Earlier this season I compared this Titans team to a roller coaster after their week 4 win over the Falcons. I didn’t think this team could get more inconsistent than they showed the first four weeks of the season.
And that’s when I learned to never underestimate this team. They can always be MORE confusing.
Since Ryan Tannehill took over at quarterback, the roller coaster has been headed upwards for the most part. Other than a little bit of a stumble against a good Panthers’ team, the Titans have played well enough to get back into the AFC playoff picture. They currently have a 16 percent chance to make the playoffs according to FiveThirtyEight (No. 4 in the AFC South), but finish the season with four divisional games that could dramatically help their odds.
But we aren’t here to talk about the future. We’re here to reminisce on the first 10 games of the season and give out some awards. Some will be serious. Some will be my attempt at humor. All are very coveted, and I promise I won’t play the “get off the stage” music during your acceptance speech.
Unexpected Contributor Award: Ryan Tannehill
Honorable Mention: Jonnu Smith, Jeffrey Simmons
Coming into this season, I wouldn’t have said it was “unexpected” if Tannehill came into a few games in relief of an injured Marcus Mariota and played well and maybe even won a couple games. I can’t say I expected a healthy Mariota to get benched after five-and-a-half games and for the Tannehill-led offense to average 10 more points per game than the Mariota-led offense. But here we are, at the bye week, and that’s exactly what happened.
Tannehill hasn’t been unstoppable, but this team didn’t need a quarterback that was unstoppable. The Chiefs need Patrick Mahomes to put up 40 points per game because their defense is, much like the Pope, very holy. This Titans defense is top-10 in many key categories, so all they needed was an offense who didn’t actively lose games. And that’s what happened in at least three of the Titans’ losses under Mariota.
Tannehill has come in and given a sense of rhythm to the offense and is completing a career high 71.3 percent of his passes. The Titans have also become one of the best teams in the Red Zone, converting their Red Zone trips into touchdowns 72 percent of the time. If not for Tannehill’s contribution so far this season, Titans’ fans may already be looking forward to the 2020 NFL Draft instead of the final AFC Wild Card spot.
The Hugh Jackson Coaching Award for Most Head Scratching Coaching Decision of the Year: Allowing Cairo Santos to attempt another FG after missing three already in game against Bills
Honorable Mention: Fake FG in Bucs game, Going for 2pt conversion in Falcons game
Let me start this by saying I think Mike Vrabel is a good coach. I think he’s a great players’ coach and will always put his faith in players over analytics and numbers, to a fault at times. He’s shown the ability to scheme around his team’s weaknesses (see last year’s first game against Houston) and his hands-on approach seems to be popular among his players.
But he’s also made some decisions in-game this season that have left fans scratching their heads, and that was never more evident than in the 14-7 loss against the Bills in week 5.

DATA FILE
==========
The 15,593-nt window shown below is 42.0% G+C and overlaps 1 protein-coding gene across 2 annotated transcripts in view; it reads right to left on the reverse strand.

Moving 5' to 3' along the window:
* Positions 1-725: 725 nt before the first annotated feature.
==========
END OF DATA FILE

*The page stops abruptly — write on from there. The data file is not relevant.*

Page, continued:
Kicker Cairo Santos had already missed his first three field goal attempts on the day from 50 yards, 36 yards, and 33 yards. In the fourth quarter, the Titans get the ball back down seven points with 10 minutes left. Marcus Mariota leads a drive that stalls at the Bills 35 yard line with 6:35 left in the game. Instead of going for it on 4th-and-4, Vrabel decides to bring on Santos to try a 53-yard field goal to pull within four points. Santos then misses his fourth kick of the day and the Titans never get within scoring range again.
I’m not quite sure what sort of analytics chart he was looking at or who he was listening to when he sent out Santos to attempt the field goal, but it definitely led to some second-guessing and pointed questions in the post-game press conference.
The “I Always Knew You Were This Good” Award: Logan Ryan
Honorable Mention: Harold Landry, Derrick Henry
When the Titans signed Logan Ryan as a free agent before the 2017 season, he was brought in to be the playmaker he’d been in New England (13 INTs in four years). He’s been a solid nickel cornerback for the Titans in his first two seasons, but he’s reverted back to his difference maker days in New England this season for the Titans. Ryan leads the Titans in passes defensed (15), forced fumbles (3), is tied for the lead in interceptions (3), and is No. 2 on the team in tackles (74). Ryan has flashed in his third season with the Titans and I think we all knew deep down that this level of play was possible.
The “…Why?” Award: Taylor Lewan’s 2019 Season
Honorable Mention: Cairo Santos Missing 4 FGs, Jamil Douglas Getting Embarrassed by Calais Campbell
This award could also be called the “Facepalm” Award. It’s for a player who, at some point this season, made you put your head in your hands and simply ask yourself, “why?” Or, in the case of our winner, it may be the entire first half of the season.
It’s been a rough year so far for the fifth-year man out of Michigan. Since coming back from his four-game suspension, Lewan has seen more laundry thrown his way than a Motel 6 maid. Lewan leads the Titans in penalties with nine, even though he missed the first four games of the season. In both of the Titans last two games, Lewan has committed back-to-back penalties, completely killing both drives. He took ownership of his frustrating play after the Chiefs game, but that didn’t stop Titans’ fans from asking the simple question, “why Taylor?”